FAKE SACRAMENT

There is no such thing as ordination in the Church of England as the withholding of permission to officiate by bishops without any due process is proof that the leaders of the Church of England do not believe in the efficacy of the sacrament. Imagine a bishop telling somebody that they were no longer baptised. It is the same for those priests whose bishops effectively tell them they are no longer ordained by withholding permission to officiate.

That which God has ordained let no one, except
a bishop in the Church of England, tear apart.

Comments

FAKE SACRAMENT — 4 Comments

  1. On the other side of the argument there is a case to be made for the authority of the diocesan to license clerics. In order to be licensed in the diocese where I live, but am not canonically resident, I had to have a congregation that would agree to accept me as part of the clerical leadership. I initially thought that was an unreasonable requirement, but soon came to see the wisdom.
    Of course, the authority to license – or not – can be abused, as I suspect it has been in your case.

    • I think there should be the possibility of priests who are not leaders. Who just do what they are asked to do by the laity. I think that PTO should be automatic and removed by legal process if necessary.

    • And also, if the bishops want all priests to be attached to a congregation they should do their job and facilitate this. I would be very happy to be attached to a church in this way and wouldn’t need even to be part of its leadership. In fact, a priest in Durham wrote to the bishop asking if I could be attached to their church. But the bishop didn’t even bother answering and then buggered off to Canterbury.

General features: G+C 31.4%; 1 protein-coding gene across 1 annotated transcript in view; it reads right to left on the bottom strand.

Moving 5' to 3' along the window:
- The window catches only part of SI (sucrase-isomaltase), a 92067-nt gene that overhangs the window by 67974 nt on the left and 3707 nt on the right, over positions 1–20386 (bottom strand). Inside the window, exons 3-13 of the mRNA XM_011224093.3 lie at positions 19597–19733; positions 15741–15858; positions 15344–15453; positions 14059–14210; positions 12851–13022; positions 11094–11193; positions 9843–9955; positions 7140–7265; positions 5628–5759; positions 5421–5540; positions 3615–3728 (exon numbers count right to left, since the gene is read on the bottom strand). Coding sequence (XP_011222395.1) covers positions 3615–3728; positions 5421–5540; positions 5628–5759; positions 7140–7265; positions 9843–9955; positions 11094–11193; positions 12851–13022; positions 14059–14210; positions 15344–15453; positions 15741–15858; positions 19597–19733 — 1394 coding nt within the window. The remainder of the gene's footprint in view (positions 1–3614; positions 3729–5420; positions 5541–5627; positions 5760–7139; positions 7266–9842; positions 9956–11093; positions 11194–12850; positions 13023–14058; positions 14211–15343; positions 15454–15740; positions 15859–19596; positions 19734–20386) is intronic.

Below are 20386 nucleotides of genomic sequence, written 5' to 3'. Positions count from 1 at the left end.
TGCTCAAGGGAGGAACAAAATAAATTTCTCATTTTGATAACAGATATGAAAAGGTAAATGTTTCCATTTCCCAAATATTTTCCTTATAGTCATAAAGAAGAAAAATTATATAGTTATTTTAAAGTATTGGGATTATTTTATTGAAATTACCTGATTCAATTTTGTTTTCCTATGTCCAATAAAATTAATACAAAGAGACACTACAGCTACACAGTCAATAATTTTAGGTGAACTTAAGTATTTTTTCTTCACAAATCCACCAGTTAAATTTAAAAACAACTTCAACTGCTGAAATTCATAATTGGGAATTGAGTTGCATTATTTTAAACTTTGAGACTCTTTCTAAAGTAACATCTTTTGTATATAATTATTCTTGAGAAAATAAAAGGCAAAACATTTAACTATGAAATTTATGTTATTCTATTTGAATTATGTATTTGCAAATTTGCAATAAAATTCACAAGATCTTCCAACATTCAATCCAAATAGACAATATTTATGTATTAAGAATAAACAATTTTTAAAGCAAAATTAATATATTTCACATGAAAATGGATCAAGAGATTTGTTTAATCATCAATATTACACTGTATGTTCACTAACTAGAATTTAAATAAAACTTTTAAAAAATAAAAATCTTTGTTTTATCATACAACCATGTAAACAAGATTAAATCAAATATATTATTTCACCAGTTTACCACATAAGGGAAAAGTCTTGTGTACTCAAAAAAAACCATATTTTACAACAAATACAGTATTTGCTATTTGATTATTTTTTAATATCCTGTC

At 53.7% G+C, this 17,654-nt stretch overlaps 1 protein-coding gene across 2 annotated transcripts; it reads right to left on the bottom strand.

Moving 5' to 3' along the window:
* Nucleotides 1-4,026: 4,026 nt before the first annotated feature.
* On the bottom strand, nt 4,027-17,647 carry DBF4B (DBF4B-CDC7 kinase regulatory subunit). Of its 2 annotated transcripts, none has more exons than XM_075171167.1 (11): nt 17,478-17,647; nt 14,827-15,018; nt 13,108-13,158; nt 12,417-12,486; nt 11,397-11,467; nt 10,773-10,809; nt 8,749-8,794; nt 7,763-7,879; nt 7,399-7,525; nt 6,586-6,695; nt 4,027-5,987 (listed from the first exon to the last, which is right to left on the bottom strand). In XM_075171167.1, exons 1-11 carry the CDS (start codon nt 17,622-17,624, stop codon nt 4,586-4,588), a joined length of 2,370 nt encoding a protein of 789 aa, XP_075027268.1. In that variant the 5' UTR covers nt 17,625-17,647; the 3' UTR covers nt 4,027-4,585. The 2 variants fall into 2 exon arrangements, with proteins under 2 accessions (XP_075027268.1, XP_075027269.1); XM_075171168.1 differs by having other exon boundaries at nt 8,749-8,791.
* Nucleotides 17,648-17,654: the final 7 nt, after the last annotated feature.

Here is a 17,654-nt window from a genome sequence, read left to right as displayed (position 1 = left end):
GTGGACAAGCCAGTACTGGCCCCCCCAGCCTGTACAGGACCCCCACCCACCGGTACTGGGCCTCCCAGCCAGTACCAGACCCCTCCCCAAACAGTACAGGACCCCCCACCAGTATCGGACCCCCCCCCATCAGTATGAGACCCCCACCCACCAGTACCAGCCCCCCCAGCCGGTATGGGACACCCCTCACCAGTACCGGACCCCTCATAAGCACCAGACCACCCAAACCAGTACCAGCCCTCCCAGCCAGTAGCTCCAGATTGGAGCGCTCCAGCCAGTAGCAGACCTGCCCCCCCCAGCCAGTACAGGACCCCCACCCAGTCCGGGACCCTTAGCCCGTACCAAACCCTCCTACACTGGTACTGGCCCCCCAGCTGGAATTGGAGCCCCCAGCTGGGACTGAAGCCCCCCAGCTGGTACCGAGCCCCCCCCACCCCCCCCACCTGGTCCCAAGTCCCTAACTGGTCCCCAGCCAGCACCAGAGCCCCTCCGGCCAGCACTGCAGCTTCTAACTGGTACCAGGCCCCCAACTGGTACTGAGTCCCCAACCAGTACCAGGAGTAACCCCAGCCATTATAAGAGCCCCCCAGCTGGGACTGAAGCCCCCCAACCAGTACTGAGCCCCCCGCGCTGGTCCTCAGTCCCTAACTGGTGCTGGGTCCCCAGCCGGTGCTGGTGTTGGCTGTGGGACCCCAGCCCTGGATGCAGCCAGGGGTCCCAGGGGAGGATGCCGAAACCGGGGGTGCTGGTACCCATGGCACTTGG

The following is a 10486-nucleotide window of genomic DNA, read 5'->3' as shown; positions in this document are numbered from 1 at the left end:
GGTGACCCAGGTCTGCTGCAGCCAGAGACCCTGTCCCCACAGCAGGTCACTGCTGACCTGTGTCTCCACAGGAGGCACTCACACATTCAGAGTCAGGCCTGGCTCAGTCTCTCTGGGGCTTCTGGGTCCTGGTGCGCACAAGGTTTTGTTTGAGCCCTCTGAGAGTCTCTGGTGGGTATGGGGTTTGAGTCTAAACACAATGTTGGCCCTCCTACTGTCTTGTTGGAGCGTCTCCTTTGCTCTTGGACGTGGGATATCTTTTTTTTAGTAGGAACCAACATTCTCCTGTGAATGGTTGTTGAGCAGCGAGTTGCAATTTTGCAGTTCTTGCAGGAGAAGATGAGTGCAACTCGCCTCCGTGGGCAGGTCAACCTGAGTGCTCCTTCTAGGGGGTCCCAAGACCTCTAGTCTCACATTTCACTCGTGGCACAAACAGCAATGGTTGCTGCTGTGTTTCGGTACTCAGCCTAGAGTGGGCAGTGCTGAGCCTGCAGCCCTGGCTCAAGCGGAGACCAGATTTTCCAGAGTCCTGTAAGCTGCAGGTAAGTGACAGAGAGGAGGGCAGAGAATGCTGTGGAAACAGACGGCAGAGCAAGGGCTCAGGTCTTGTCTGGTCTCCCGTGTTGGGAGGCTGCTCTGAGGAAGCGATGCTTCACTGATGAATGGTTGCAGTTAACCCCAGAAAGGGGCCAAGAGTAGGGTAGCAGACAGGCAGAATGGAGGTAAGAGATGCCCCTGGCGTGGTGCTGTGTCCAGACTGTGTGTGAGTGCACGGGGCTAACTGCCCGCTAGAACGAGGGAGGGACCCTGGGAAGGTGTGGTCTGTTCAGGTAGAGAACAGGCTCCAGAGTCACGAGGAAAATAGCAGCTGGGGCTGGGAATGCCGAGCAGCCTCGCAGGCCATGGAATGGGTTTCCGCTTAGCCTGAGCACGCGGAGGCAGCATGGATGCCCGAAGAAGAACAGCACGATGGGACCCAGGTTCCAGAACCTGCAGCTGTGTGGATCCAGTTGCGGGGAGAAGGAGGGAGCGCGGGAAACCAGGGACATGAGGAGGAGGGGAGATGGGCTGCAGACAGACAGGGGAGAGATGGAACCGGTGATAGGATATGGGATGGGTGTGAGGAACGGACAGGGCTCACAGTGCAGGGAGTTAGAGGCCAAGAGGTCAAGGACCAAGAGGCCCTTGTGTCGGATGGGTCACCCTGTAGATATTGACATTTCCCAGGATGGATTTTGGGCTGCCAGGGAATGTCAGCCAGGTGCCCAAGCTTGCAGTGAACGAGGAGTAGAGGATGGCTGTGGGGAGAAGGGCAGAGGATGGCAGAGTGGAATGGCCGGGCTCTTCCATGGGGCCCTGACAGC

2. I don’t know whether this is relevant, but I think I’ve seen major policy changes over the decades. When I applied for ordination in 1971 there were policies about which kinds of people they were looking for. I don’t know much about them but later, ability to manage went up the priority list, and I knew of good potential priests turned down because they wouldn’t be good managers. Indeed my experience of parish ministry was that the pressures from the dioceses were increasingly to expect parish clergy to be club managers, running the church building and congregation. I had never had any interest in that. My interests were in God and ethics. It’s nearly 15 years since I stopped being a parish priest and, looking back, I think this is why I was never a success at the job. If I’d wanted to be a club manager I’d have preferred to run a strip club. At least you wouldn’t have to work so hard persuading people to come.